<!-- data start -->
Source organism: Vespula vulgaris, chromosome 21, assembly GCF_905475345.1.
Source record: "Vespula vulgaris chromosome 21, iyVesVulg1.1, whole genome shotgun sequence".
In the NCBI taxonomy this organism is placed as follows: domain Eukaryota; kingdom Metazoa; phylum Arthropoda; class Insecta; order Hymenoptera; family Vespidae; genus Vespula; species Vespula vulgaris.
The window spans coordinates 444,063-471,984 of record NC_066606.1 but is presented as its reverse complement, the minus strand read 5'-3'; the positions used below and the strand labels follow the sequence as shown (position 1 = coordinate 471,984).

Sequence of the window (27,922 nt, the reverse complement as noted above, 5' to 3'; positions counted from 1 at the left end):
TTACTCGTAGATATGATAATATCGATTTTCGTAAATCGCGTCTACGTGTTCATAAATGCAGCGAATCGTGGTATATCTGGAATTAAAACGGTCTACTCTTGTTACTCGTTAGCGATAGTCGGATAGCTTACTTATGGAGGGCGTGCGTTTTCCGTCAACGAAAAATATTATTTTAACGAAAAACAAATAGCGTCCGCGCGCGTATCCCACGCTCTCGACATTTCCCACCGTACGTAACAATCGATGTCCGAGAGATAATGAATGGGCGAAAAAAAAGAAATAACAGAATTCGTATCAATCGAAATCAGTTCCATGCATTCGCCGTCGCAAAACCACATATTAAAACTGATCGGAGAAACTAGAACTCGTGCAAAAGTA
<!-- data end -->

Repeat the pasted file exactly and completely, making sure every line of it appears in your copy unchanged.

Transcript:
Source organism: Vespula vulgaris, chromosome 21, assembly GCF_905475345.1.
Source record: "Vespula vulgaris chromosome 21, iyVesVulg1.1, whole genome shotgun sequence".
In the NCBI taxonomy this organism is placed as follows: domain Eukaryota; kingdom Metazoa; phylum Arthropoda; class Insecta; order Hymenoptera; family Vespidae; genus Vespula; species Vespula vulgaris.
The window spans coordinates 444,063-471,984 of record NC_066606.1 but is presented as its reverse complement, the minus strand read 5'-3'; the positions used below and the strand labels follow the sequence as shown (position 1 = coordinate 471,984).

Sequence of the window (27,922 nt, the reverse complement as noted above, 5' to 3'; positions counted from 1 at the left end):
TTACTCGTAGATATGATAATATCGATTTTCGTAAATCGCGTCTACGTGTTCATAAATGCAGCGAATCGTGGTATATCTGGAATTAAAACGGTCTACTCTTGTTACTCGTTAGCGATAGTCGGATAGCTTACTTATGGAGGGCGTGCGTTTTCCGTCAACGAAAAATATTATTTTAACGAAAAACAAATAGCGTCCGCGCGCGTATCCCACGCTCTCGACATTTCCCACCGTACGTAACAATCGATGTCCGAGAGATAATGAATGGGCGAAAAAAAAGAAATAACAGAATTCGTATCAATCGAAATCAGTTCCATGCATTCGCCGTCGCAAAACCACATATTAAAACTGATCGGAGAAACTAGAACTCGTGCAAAAGTA